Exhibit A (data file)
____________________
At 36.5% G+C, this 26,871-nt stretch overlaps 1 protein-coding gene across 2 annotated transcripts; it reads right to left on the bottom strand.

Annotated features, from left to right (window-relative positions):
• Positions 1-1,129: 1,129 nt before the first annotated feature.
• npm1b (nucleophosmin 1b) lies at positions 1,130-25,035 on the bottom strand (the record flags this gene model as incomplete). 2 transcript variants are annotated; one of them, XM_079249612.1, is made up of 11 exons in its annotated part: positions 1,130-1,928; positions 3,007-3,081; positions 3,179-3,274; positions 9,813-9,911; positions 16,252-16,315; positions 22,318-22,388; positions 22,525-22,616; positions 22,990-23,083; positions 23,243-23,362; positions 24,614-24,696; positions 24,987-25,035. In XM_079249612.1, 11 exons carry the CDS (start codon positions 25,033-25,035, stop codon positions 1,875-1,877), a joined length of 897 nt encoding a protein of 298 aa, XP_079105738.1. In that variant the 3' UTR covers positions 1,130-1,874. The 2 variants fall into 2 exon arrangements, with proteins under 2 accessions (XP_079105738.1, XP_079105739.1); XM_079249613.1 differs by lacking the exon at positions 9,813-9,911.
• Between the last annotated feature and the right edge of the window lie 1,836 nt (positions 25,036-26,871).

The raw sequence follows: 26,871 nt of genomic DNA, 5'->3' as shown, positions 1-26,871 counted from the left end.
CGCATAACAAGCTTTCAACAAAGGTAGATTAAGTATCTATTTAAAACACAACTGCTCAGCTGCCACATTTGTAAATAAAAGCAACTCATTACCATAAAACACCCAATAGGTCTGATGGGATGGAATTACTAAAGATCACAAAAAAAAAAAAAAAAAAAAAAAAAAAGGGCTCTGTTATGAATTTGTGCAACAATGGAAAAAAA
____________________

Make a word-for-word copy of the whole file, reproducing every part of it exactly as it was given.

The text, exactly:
At 36.5% G+C, this 26,871-nt stretch overlaps 1 protein-coding gene across 2 annotated transcripts; it reads right to left on the bottom strand.

Annotated features, from left to right (window-relative positions):
• Positions 1-1,129: 1,129 nt before the first annotated feature.
• npm1b (nucleophosmin 1b) lies at positions 1,130-25,035 on the bottom strand (the record flags this gene model as incomplete). 2 transcript variants are annotated; one of them, XM_079249612.1, is made up of 11 exons in its annotated part: positions 1,130-1,928; positions 3,007-3,081; positions 3,179-3,274; positions 9,813-9,911; positions 16,252-16,315; positions 22,318-22,388; positions 22,525-22,616; positions 22,990-23,083; positions 23,243-23,362; positions 24,614-24,696; positions 24,987-25,035. In XM_079249612.1, 11 exons carry the CDS (start codon positions 25,033-25,035, stop codon positions 1,875-1,877), a joined length of 897 nt encoding a protein of 298 aa, XP_079105738.1. In that variant the 3' UTR covers positions 1,130-1,874. The 2 variants fall into 2 exon arrangements, with proteins under 2 accessions (XP_079105738.1, XP_079105739.1); XM_079249613.1 differs by lacking the exon at positions 9,813-9,911.
• Between the last annotated feature and the right edge of the window lie 1,836 nt (positions 25,036-26,871).

The raw sequence follows: 26,871 nt of genomic DNA, 5'->3' as shown, positions 1-26,871 counted from the left end.
CGCATAACAAGCTTTCAACAAAGGTAGATTAAGTATCTATTTAAAACACAACTGCTCAGCTGCCACATTTGTAAATAAAAGCAACTCATTACCATAAAACACCCAATAGGTCTGATGGGATGGAATTACTAAAGATCACAAAAAAAAAAAAAAAAAAAAAAAAAAAGGGCTCTGTTATGAATTTGTGCAACAATGGAAAAAAA